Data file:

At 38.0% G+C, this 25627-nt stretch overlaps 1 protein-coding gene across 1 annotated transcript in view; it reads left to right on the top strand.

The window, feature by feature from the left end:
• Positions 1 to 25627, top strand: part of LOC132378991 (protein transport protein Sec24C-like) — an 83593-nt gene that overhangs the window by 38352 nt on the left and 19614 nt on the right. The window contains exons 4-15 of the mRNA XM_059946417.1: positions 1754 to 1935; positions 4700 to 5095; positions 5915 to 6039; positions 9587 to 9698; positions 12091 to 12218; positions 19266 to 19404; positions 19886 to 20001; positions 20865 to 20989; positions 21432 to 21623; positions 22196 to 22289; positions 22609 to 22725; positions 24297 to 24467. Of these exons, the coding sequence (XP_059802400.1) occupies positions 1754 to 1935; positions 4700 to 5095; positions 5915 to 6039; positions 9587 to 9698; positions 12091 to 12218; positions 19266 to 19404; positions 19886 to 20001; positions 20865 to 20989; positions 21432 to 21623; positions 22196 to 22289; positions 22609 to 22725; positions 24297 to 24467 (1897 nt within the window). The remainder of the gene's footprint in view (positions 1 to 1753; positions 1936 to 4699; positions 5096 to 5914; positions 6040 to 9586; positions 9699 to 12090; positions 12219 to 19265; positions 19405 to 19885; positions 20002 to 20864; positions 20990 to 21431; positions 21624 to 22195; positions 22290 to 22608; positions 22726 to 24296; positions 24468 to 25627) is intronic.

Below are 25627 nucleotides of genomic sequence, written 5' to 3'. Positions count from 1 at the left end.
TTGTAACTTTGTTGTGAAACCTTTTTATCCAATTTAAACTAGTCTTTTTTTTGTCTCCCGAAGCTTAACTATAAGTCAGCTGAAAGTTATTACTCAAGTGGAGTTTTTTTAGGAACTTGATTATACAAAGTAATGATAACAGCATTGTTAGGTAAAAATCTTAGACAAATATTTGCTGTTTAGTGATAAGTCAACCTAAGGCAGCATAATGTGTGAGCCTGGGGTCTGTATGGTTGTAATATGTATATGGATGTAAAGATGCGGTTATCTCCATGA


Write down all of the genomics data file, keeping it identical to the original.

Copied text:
At 38.0% G+C, this 25627-nt stretch overlaps 1 protein-coding gene across 1 annotated transcript in view; it reads left to right on the top strand.

The window, feature by feature from the left end:
• Positions 1 to 25627, top strand: part of LOC132378991 (protein transport protein Sec24C-like) — an 83593-nt gene that overhangs the window by 38352 nt on the left and 19614 nt on the right. The window contains exons 4-15 of the mRNA XM_059946417.1: positions 1754 to 1935; positions 4700 to 5095; positions 5915 to 6039; positions 9587 to 9698; positions 12091 to 12218; positions 19266 to 19404; positions 19886 to 20001; positions 20865 to 20989; positions 21432 to 21623; positions 22196 to 22289; positions 22609 to 22725; positions 24297 to 24467. Of these exons, the coding sequence (XP_059802400.1) occupies positions 1754 to 1935; positions 4700 to 5095; positions 5915 to 6039; positions 9587 to 9698; positions 12091 to 12218; positions 19266 to 19404; positions 19886 to 20001; positions 20865 to 20989; positions 21432 to 21623; positions 22196 to 22289; positions 22609 to 22725; positions 24297 to 24467 (1897 nt within the window). The remainder of the gene's footprint in view (positions 1 to 1753; positions 1936 to 4699; positions 5096 to 5914; positions 6040 to 9586; positions 9699 to 12090; positions 12219 to 19265; positions 19405 to 19885; positions 20002 to 20864; positions 20990 to 21431; positions 21624 to 22195; positions 22290 to 22608; positions 22726 to 24296; positions 24468 to 25627) is intronic.

Below are 25627 nucleotides of genomic sequence, written 5' to 3'. Positions count from 1 at the left end.
TTGTAACTTTGTTGTGAAACCTTTTTATCCAATTTAAACTAGTCTTTTTTTTGTCTCCCGAAGCTTAACTATAAGTCAGCTGAAAGTTATTACTCAAGTGGAGTTTTTTTAGGAACTTGATTATACAAAGTAATGATAACAGCATTGTTAGGTAAAAATCTTAGACAAATATTTGCTGTTTAGTGATAAGTCAACCTAAGGCAGCATAATGTGTGAGCCTGGGGTCTGTATGGTTGTAATATGTATATGGATGTAAAGATGCGGTTATCTCCATGA